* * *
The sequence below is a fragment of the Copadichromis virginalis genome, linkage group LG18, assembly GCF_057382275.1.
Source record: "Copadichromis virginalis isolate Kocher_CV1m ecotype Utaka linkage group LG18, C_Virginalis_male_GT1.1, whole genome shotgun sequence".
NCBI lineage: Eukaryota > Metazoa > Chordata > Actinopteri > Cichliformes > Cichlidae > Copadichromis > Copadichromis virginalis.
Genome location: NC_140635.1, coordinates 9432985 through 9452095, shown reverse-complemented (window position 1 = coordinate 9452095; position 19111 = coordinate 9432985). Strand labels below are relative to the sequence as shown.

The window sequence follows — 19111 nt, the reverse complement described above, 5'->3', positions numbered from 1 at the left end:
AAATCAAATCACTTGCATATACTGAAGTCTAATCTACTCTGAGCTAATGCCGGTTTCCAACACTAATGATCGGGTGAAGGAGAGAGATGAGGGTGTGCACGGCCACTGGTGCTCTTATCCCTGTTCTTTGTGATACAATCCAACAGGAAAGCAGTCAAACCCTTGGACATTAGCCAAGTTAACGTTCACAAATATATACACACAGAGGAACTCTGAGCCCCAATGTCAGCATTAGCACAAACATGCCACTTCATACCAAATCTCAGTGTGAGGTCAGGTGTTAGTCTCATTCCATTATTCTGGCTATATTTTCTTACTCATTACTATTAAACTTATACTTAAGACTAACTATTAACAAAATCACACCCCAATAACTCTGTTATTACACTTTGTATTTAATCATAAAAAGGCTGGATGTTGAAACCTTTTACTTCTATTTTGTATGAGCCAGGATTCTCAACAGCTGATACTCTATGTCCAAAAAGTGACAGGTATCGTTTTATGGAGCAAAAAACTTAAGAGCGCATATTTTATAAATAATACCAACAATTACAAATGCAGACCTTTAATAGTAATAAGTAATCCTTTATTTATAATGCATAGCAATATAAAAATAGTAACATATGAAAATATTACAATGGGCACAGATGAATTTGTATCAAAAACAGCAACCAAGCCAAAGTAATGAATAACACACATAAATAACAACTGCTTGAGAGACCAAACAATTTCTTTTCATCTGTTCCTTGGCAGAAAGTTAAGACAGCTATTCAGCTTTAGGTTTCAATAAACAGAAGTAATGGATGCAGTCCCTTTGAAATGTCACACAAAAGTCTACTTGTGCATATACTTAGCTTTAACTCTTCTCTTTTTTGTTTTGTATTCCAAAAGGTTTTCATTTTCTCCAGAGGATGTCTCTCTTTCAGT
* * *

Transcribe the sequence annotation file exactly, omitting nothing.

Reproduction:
The sequence below is a fragment of the Copadichromis virginalis genome, linkage group LG18, assembly GCF_057382275.1.
Source record: "Copadichromis virginalis isolate Kocher_CV1m ecotype Utaka linkage group LG18, C_Virginalis_male_GT1.1, whole genome shotgun sequence".
NCBI lineage: Eukaryota > Metazoa > Chordata > Actinopteri > Cichliformes > Cichlidae > Copadichromis > Copadichromis virginalis.
Genome location: NC_140635.1, coordinates 9432985 through 9452095, shown reverse-complemented (window position 1 = coordinate 9452095; position 19111 = coordinate 9432985). Strand labels below are relative to the sequence as shown.

The window sequence follows — 19111 nt, the reverse complement described above, 5'->3', positions numbered from 1 at the left end:
AAATCAAATCACTTGCATATACTGAAGTCTAATCTACTCTGAGCTAATGCCGGTTTCCAACACTAATGATCGGGTGAAGGAGAGAGATGAGGGTGTGCACGGCCACTGGTGCTCTTATCCCTGTTCTTTGTGATACAATCCAACAGGAAAGCAGTCAAACCCTTGGACATTAGCCAAGTTAACGTTCACAAATATATACACACAGAGGAACTCTGAGCCCCAATGTCAGCATTAGCACAAACATGCCACTTCATACCAAATCTCAGTGTGAGGTCAGGTGTTAGTCTCATTCCATTATTCTGGCTATATTTTCTTACTCATTACTATTAAACTTATACTTAAGACTAACTATTAACAAAATCACACCCCAATAACTCTGTTATTACACTTTGTATTTAATCATAAAAAGGCTGGATGTTGAAACCTTTTACTTCTATTTTGTATGAGCCAGGATTCTCAACAGCTGATACTCTATGTCCAAAAAGTGACAGGTATCGTTTTATGGAGCAAAAAACTTAAGAGCGCATATTTTATAAATAATACCAACAATTACAAATGCAGACCTTTAATAGTAATAAGTAATCCTTTATTTATAATGCATAGCAATATAAAAATAGTAACATATGAAAATATTACAATGGGCACAGATGAATTTGTATCAAAAACAGCAACCAAGCCAAAGTAATGAATAACACACATAAATAACAACTGCTTGAGAGACCAAACAATTTCTTTTCATCTGTTCCTTGGCAGAAAGTTAAGACAGCTATTCAGCTTTAGGTTTCAATAAACAGAAGTAATGGATGCAGTCCCTTTGAAATGTCACACAAAAGTCTACTTGTGCATATACTTAGCTTTAACTCTTCTCTTTTTTGTTTTGTATTCCAAAAGGTTTTCATTTTCTCCAGAGGATGTCTCTCTTTCAGT